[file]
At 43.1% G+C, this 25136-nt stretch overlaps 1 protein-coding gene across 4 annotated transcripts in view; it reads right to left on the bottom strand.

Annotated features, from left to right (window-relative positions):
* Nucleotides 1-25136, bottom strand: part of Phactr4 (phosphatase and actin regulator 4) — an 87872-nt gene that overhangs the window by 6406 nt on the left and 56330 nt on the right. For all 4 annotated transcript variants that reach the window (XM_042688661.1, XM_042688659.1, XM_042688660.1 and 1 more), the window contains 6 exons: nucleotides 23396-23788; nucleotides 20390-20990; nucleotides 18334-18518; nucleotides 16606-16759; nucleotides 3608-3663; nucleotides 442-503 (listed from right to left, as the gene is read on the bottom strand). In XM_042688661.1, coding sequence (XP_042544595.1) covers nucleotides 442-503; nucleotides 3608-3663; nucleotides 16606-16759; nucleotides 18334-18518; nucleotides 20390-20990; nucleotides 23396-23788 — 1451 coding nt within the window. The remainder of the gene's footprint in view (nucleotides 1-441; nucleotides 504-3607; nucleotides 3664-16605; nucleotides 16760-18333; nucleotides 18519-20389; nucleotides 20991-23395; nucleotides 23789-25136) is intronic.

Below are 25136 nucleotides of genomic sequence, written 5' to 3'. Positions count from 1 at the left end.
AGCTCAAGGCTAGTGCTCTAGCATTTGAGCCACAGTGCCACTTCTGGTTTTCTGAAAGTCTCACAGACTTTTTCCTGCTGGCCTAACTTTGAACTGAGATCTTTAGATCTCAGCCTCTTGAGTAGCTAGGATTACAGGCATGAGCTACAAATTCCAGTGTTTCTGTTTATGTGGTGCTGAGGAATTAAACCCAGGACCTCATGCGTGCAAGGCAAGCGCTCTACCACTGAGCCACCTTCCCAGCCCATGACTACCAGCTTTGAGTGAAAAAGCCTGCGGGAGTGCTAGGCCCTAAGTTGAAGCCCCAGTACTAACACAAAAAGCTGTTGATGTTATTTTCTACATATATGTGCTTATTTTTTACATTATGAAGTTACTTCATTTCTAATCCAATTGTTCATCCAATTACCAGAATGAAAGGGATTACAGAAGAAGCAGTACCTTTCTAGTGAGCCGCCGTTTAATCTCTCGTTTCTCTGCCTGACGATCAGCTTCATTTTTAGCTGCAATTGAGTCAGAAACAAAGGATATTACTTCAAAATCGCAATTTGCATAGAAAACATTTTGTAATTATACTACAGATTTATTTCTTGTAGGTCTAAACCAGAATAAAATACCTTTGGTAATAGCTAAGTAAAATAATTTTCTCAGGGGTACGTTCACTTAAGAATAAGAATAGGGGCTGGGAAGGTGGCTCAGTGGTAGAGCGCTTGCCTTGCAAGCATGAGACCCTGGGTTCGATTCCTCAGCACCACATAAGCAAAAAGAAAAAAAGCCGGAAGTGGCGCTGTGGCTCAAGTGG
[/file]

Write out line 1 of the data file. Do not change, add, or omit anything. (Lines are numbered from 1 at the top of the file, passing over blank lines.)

At 43.1% G+C, this 25136-nt stretch overlaps 1 protein-coding gene across 4 annotated transcripts in view; it reads right to left on the bottom strand.